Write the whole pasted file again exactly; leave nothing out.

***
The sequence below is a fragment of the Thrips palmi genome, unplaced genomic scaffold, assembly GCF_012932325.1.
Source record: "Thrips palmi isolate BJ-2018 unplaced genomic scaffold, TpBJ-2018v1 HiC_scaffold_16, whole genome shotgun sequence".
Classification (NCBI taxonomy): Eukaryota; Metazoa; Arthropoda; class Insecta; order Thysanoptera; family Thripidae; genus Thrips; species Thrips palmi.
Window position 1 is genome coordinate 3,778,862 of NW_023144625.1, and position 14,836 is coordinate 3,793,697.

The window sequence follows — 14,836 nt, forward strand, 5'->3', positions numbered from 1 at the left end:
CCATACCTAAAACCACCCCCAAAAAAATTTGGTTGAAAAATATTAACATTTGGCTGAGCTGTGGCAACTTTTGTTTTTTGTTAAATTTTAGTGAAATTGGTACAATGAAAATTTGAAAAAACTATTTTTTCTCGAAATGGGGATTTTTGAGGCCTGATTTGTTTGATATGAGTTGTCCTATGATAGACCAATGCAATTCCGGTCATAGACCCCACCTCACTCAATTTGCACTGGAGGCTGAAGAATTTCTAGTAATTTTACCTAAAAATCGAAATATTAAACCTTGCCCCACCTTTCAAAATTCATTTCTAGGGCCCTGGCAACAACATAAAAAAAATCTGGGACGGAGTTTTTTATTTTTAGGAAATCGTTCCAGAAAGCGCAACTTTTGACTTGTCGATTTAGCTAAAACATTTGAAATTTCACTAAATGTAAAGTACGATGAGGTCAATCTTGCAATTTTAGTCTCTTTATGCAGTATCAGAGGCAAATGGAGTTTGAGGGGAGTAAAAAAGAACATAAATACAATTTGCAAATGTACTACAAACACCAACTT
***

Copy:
The sequence below is a fragment of the Thrips palmi genome, unplaced genomic scaffold, assembly GCF_012932325.1.
Source record: "Thrips palmi isolate BJ-2018 unplaced genomic scaffold, TpBJ-2018v1 HiC_scaffold_16, whole genome shotgun sequence".
Classification (NCBI taxonomy): Eukaryota; Metazoa; Arthropoda; class Insecta; order Thysanoptera; family Thripidae; genus Thrips; species Thrips palmi.
Window position 1 is genome coordinate 3,778,862 of NW_023144625.1, and position 14,836 is coordinate 3,793,697.

The window sequence follows — 14,836 nt, forward strand, 5'->3', positions numbered from 1 at the left end:
CCATACCTAAAACCACCCCCAAAAAAATTTGGTTGAAAAATATTAACATTTGGCTGAGCTGTGGCAACTTTTGTTTTTTGTTAAATTTTAGTGAAATTGGTACAATGAAAATTTGAAAAAACTATTTTTTCTCGAAATGGGGATTTTTGAGGCCTGATTTGTTTGATATGAGTTGTCCTATGATAGACCAATGCAATTCCGGTCATAGACCCCACCTCACTCAATTTGCACTGGAGGCTGAAGAATTTCTAGTAATTTTACCTAAAAATCGAAATATTAAACCTTGCCCCACCTTTCAAAATTCATTTCTAGGGCCCTGGCAACAACATAAAAAAAATCTGGGACGGAGTTTTTTATTTTTAGGAAATCGTTCCAGAAAGCGCAACTTTTGACTTGTCGATTTAGCTAAAACATTTGAAATTTCACTAAATGTAAAGTACGATGAGGTCAATCTTGCAATTTTAGTCTCTTTATGCAGTATCAGAGGCAAATGGAGTTTGAGGGGAGTAAAAAAGAACATAAATACAATTTGCAAATGTACTACAAACACCAACTT